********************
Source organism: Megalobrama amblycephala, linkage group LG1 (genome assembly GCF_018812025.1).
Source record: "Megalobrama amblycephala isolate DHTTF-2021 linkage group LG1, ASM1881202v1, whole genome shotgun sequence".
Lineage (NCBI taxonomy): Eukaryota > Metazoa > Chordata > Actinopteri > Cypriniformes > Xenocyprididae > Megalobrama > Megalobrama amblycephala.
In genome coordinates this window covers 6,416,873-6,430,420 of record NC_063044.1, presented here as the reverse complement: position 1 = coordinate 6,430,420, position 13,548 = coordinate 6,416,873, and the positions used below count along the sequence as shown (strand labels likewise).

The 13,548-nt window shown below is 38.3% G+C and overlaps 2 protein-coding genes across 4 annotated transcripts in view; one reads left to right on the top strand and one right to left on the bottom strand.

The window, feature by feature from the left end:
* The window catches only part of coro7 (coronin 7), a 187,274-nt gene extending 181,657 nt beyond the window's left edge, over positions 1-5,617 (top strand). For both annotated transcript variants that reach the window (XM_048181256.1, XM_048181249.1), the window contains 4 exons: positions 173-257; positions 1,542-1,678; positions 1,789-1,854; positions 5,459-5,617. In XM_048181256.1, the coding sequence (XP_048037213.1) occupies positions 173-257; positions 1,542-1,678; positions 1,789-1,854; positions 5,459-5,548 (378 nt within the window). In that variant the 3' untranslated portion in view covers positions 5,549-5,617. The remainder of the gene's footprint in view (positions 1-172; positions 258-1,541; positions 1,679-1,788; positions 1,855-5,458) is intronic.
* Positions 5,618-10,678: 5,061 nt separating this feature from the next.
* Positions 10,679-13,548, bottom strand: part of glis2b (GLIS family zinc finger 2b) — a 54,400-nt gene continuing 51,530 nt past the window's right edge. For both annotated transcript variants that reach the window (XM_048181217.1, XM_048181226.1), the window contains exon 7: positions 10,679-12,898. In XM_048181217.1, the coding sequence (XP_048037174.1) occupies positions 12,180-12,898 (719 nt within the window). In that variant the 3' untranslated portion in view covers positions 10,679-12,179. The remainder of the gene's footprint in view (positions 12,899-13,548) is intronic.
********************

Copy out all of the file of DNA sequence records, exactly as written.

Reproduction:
Source organism: Megalobrama amblycephala, linkage group LG1 (genome assembly GCF_018812025.1).
Source record: "Megalobrama amblycephala isolate DHTTF-2021 linkage group LG1, ASM1881202v1, whole genome shotgun sequence".
Lineage (NCBI taxonomy): Eukaryota > Metazoa > Chordata > Actinopteri > Cypriniformes > Xenocyprididae > Megalobrama > Megalobrama amblycephala.
In genome coordinates this window covers 6,416,873-6,430,420 of record NC_063044.1, presented here as the reverse complement: position 1 = coordinate 6,430,420, position 13,548 = coordinate 6,416,873, and the positions used below count along the sequence as shown (strand labels likewise).

The 13,548-nt window shown below is 38.3% G+C and overlaps 2 protein-coding genes across 4 annotated transcripts in view; one reads left to right on the top strand and one right to left on the bottom strand.

The window, feature by feature from the left end:
* The window catches only part of coro7 (coronin 7), a 187,274-nt gene extending 181,657 nt beyond the window's left edge, over positions 1-5,617 (top strand). For both annotated transcript variants that reach the window (XM_048181256.1, XM_048181249.1), the window contains 4 exons: positions 173-257; positions 1,542-1,678; positions 1,789-1,854; positions 5,459-5,617. In XM_048181256.1, the coding sequence (XP_048037213.1) occupies positions 173-257; positions 1,542-1,678; positions 1,789-1,854; positions 5,459-5,548 (378 nt within the window). In that variant the 3' untranslated portion in view covers positions 5,549-5,617. The remainder of the gene's footprint in view (positions 1-172; positions 258-1,541; positions 1,679-1,788; positions 1,855-5,458) is intronic.
* Positions 5,618-10,678: 5,061 nt separating this feature from the next.
* Positions 10,679-13,548, bottom strand: part of glis2b (GLIS family zinc finger 2b) — a 54,400-nt gene continuing 51,530 nt past the window's right edge. For both annotated transcript variants that reach the window (XM_048181217.1, XM_048181226.1), the window contains exon 7: positions 10,679-12,898. In XM_048181217.1, the coding sequence (XP_048037174.1) occupies positions 12,180-12,898 (719 nt within the window). In that variant the 3' untranslated portion in view covers positions 10,679-12,179. The remainder of the gene's footprint in view (positions 12,899-13,548) is intronic.